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Big Boy Rules [Audio]
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A parallel army lives on the margins of the Iraq war--nearly 100,000 armed men, invisible yet in plain sight, doing jobs the overstretched and understaffed military can't or won't do. The U.S. media call them "security contractors." They call themselves "mercs," and they operate under their own rules. "Washington Post" reporter Steve Fainaru traveled with several groups of security contractors to find out what motivates them to put their lives in danger every day. What emerges is a searing, revealing, and sometimes darkly funny look at the men who live and work in the battlefields of Iraq: some are desperate, some are confused, and some are just out for a lark. Some disappear into the void that is Iraq and are never seen again. It's not a pretty picture that Fainaru reveals, but it is brutally real and shockingly honest. "Big Boy Rules" is an unforgettable leap into the mayhem of Iraq and into the dark recesses of the minds of American policymakers and the warriors they hire.
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About the Author

Steve Fainaru, an award-winning correspondent for the Washington Post, is coauthor of The Duke of Havana: Baseball, Cuba, and the Search for the American Dream. Patrick Lawlor has recorded over three hundred audiobooks in just about every genre. He has been an Audie Award finalist multiple times and has garnered several AudioFile Earphones Awards, a Publishers Weekly Listen-Up Award, and many Library Journal and Kirkus starred audio reviews.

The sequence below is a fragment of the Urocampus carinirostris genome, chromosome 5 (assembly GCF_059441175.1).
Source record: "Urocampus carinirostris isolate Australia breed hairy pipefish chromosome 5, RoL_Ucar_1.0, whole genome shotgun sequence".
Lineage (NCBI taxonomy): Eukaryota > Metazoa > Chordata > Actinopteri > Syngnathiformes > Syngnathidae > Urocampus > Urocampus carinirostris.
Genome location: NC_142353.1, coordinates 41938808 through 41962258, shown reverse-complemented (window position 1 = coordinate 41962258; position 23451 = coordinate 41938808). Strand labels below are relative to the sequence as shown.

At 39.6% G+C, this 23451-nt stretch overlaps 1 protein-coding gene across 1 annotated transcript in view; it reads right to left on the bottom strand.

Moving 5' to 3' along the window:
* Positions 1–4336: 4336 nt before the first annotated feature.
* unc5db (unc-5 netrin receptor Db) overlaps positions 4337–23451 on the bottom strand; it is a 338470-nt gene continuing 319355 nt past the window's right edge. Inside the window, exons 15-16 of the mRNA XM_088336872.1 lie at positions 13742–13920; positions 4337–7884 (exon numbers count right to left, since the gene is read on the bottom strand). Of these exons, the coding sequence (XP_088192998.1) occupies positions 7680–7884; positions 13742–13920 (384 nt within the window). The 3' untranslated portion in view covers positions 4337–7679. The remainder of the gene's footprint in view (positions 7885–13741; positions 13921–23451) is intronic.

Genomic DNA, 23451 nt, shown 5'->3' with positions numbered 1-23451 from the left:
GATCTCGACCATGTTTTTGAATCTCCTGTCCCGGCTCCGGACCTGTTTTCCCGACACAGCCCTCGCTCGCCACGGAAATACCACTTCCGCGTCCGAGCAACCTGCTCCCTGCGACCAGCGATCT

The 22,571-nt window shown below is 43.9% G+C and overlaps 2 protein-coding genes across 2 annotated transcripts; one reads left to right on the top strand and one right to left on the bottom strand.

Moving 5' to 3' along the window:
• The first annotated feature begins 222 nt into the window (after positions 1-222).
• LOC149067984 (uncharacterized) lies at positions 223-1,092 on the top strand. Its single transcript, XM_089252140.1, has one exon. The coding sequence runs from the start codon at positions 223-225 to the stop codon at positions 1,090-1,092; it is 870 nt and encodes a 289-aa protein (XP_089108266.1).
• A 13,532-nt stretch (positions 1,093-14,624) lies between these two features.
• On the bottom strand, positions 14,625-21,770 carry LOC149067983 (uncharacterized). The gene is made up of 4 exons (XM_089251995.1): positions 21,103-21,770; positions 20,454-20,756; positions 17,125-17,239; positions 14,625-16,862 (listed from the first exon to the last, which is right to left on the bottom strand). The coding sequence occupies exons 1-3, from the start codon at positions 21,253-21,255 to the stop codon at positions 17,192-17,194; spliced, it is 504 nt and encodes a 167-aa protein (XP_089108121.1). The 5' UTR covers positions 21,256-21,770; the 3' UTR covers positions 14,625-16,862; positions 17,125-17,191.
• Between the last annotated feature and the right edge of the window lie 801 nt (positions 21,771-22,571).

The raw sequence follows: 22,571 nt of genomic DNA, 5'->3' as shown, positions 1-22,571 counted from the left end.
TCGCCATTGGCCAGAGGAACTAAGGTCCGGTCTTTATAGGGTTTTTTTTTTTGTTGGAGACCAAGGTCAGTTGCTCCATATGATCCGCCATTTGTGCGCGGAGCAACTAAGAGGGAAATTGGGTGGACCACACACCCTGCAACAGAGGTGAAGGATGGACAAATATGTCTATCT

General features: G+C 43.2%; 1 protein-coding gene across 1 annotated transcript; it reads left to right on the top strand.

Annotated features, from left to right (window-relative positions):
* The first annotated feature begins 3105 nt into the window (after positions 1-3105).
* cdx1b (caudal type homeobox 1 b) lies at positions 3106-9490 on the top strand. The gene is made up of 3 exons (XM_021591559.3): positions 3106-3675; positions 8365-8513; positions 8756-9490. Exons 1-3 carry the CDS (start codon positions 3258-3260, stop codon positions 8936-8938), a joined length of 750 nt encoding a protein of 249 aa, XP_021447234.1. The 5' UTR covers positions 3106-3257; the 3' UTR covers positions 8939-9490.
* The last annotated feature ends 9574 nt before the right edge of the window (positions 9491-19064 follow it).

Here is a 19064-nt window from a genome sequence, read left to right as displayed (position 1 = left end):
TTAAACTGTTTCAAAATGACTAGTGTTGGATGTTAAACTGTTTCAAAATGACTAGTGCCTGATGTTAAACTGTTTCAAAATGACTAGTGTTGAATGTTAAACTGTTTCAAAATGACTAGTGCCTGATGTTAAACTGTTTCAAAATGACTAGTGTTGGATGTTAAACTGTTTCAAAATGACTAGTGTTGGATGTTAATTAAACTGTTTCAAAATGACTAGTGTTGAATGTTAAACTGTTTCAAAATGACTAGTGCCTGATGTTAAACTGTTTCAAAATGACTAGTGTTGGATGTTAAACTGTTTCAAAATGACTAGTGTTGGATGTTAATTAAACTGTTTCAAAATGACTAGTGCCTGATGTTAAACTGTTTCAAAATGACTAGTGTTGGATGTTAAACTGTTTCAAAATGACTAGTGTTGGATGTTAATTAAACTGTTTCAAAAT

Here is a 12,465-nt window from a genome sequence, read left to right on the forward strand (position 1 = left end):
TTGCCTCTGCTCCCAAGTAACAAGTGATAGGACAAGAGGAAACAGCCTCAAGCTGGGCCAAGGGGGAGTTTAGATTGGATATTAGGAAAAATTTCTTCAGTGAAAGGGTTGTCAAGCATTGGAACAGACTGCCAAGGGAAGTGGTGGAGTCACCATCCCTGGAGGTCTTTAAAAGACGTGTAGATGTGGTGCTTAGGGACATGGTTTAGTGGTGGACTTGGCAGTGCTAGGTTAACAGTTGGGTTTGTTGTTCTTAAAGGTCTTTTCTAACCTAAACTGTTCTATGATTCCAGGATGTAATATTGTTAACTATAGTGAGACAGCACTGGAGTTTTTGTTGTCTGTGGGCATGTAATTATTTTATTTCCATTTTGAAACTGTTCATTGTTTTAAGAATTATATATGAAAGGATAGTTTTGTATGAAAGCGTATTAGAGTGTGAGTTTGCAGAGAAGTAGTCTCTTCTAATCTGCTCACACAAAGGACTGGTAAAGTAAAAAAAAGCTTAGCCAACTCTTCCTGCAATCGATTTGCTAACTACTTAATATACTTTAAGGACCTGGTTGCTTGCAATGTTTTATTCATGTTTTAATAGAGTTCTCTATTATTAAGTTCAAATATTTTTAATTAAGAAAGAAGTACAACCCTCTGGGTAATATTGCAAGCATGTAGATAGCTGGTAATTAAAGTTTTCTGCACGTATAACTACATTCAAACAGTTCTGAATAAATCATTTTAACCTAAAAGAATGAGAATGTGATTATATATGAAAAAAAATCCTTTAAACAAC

Reviews

For this mordant dispatch from one of the Iraq War's seamiest sides, Pulitzer Prize-winning Washington Post correspondent Fainaru embedded with some of the thousands of "private security contractors" who chauffeur officials, escort convoys and add their own touch of mayhem to the conflict. Exempt from Iraqi law and oversight by the U.S. government, which doesn't even record their casualties, the mercenaries, Fainaru writes, play by "Big Boy Rules"--which often means no rules at all as they barrel down highways in the wrong direction, firing on any vehicle in their path. (His report on the Blackwater company, infamous for killing Iraqi civilians and getting away with it, is meticulous and chilling.) Fainaru's depiction of the mercenaries' crassness and callousness is unsparing, but he sympathizes with these often inexperienced, badly equipped hired guns struggling to cope with a dirty war. Nor is he immune to the romance of the soldier of fortune, especially in his somewhat bathetic portrait of Jon CotE, Iraq War veteran and lost soul who joined the fly-by-night Crescent Security Group and was kidnapped by insurgents. Fainaru's vivid reportage makes the mercenary's dubious motives and chaotic methods a microcosm of a misbegotten war. (Nov. 17) Copyright 2008 Reed Business Information.

In the past three years, a sudden literature encompassing over a dozen books of journalism, scholarship, and memoir has documented the rise of private security firms in Iraq and as part of other recent conflicts. Fainaru (coauthor, with Ray Sanchez, The Duke of Havana: Baseball, Cuba, and the Search for the American Dream) won the 2008 Pulitzer Prize in international reporting for his Washington Post series on the companies that grew in Iraq "like mushrooms after a rainstorm, some with boards of directors and glass offices, others that are scarcely more than armed gangs." He shows that these firms operated all but outside the law and beyond oversight, "the largest use of private forces in the history of American warfare," whether it was the notorious Blackwater, a large State Department contractor, or Crescent Security, a small profiteer whose reckless activity is the primary subject of Fainaru's reporting. Five Crescent employees whom Fainaru came to know were ambushed, kidnapped, and murdered, and his skillful injection of a personal element into the larger story makes this a highly engaging book, among the best written so far on this subject. Recommended for all libraries.-Bob Nardini, Nashville Copyright 2008 Reed Business Information.

"This book is consistently engaging and powerfully instructive." ---The Washington Post

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